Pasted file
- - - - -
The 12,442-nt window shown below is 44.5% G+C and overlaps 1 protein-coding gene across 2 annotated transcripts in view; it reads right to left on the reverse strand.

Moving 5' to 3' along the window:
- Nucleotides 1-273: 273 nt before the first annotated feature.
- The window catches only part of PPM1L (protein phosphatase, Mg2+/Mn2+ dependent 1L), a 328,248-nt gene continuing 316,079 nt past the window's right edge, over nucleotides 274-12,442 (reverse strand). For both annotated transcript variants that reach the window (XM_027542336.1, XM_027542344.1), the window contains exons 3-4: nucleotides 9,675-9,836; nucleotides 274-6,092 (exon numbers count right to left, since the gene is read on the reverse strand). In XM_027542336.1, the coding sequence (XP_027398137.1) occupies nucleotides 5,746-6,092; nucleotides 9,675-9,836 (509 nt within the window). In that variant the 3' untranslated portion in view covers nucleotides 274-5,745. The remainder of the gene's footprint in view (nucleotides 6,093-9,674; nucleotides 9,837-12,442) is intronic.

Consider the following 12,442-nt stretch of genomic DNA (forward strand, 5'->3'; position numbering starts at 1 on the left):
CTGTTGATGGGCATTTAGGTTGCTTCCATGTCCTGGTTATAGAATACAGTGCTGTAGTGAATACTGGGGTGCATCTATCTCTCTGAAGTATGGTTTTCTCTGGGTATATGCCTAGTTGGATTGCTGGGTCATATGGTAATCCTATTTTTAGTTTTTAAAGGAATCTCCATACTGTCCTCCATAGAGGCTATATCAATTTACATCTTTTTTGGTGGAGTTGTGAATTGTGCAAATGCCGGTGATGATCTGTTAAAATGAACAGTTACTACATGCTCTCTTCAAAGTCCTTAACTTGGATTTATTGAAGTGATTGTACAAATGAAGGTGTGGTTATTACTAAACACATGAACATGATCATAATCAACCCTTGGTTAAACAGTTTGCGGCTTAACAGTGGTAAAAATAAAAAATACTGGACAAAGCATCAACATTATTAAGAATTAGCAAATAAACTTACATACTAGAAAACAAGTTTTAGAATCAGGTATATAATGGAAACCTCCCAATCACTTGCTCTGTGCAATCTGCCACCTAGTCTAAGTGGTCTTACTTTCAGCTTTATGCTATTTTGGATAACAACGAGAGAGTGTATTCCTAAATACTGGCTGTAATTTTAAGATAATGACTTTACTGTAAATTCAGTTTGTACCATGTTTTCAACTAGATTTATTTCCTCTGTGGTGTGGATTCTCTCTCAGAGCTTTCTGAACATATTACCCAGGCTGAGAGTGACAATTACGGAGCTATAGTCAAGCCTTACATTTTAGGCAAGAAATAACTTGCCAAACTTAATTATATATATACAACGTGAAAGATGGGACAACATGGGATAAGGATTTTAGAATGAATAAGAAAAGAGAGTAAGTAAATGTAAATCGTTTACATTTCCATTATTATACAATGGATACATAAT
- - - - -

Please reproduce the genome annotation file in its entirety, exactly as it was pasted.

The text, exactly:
The 12,442-nt window shown below is 44.5% G+C and overlaps 1 protein-coding gene across 2 annotated transcripts in view; it reads right to left on the reverse strand.

Moving 5' to 3' along the window:
- Nucleotides 1-273: 273 nt before the first annotated feature.
- The window catches only part of PPM1L (protein phosphatase, Mg2+/Mn2+ dependent 1L), a 328,248-nt gene continuing 316,079 nt past the window's right edge, over nucleotides 274-12,442 (reverse strand). For both annotated transcript variants that reach the window (XM_027542336.1, XM_027542344.1), the window contains exons 3-4: nucleotides 9,675-9,836; nucleotides 274-6,092 (exon numbers count right to left, since the gene is read on the reverse strand). In XM_027542336.1, the coding sequence (XP_027398137.1) occupies nucleotides 5,746-6,092; nucleotides 9,675-9,836 (509 nt within the window). In that variant the 3' untranslated portion in view covers nucleotides 274-5,745. The remainder of the gene's footprint in view (nucleotides 6,093-9,674; nucleotides 9,837-12,442) is intronic.

Consider the following 12,442-nt stretch of genomic DNA (forward strand, 5'->3'; position numbering starts at 1 on the left):
CTGTTGATGGGCATTTAGGTTGCTTCCATGTCCTGGTTATAGAATACAGTGCTGTAGTGAATACTGGGGTGCATCTATCTCTCTGAAGTATGGTTTTCTCTGGGTATATGCCTAGTTGGATTGCTGGGTCATATGGTAATCCTATTTTTAGTTTTTAAAGGAATCTCCATACTGTCCTCCATAGAGGCTATATCAATTTACATCTTTTTTGGTGGAGTTGTGAATTGTGCAAATGCCGGTGATGATCTGTTAAAATGAACAGTTACTACATGCTCTCTTCAAAGTCCTTAACTTGGATTTATTGAAGTGATTGTACAAATGAAGGTGTGGTTATTACTAAACACATGAACATGATCATAATCAACCCTTGGTTAAACAGTTTGCGGCTTAACAGTGGTAAAAATAAAAAATACTGGACAAAGCATCAACATTATTAAGAATTAGCAAATAAACTTACATACTAGAAAACAAGTTTTAGAATCAGGTATATAATGGAAACCTCCCAATCACTTGCTCTGTGCAATCTGCCACCTAGTCTAAGTGGTCTTACTTTCAGCTTTATGCTATTTTGGATAACAACGAGAGAGTGTATTCCTAAATACTGGCTGTAATTTTAAGATAATGACTTTACTGTAAATTCAGTTTGTACCATGTTTTCAACTAGATTTATTTCCTCTGTGGTGTGGATTCTCTCTCAGAGCTTTCTGAACATATTACCCAGGCTGAGAGTGACAATTACGGAGCTATAGTCAAGCCTTACATTTTAGGCAAGAAATAACTTGCCAAACTTAATTATATATATACAACGTGAAAGATGGGACAACATGGGATAAGGATTTTAGAATGAATAAGAAAAGAGAGTAAGTAAATGTAAATCGTTTACATTTCCATTATTATACAATGGATACATAAT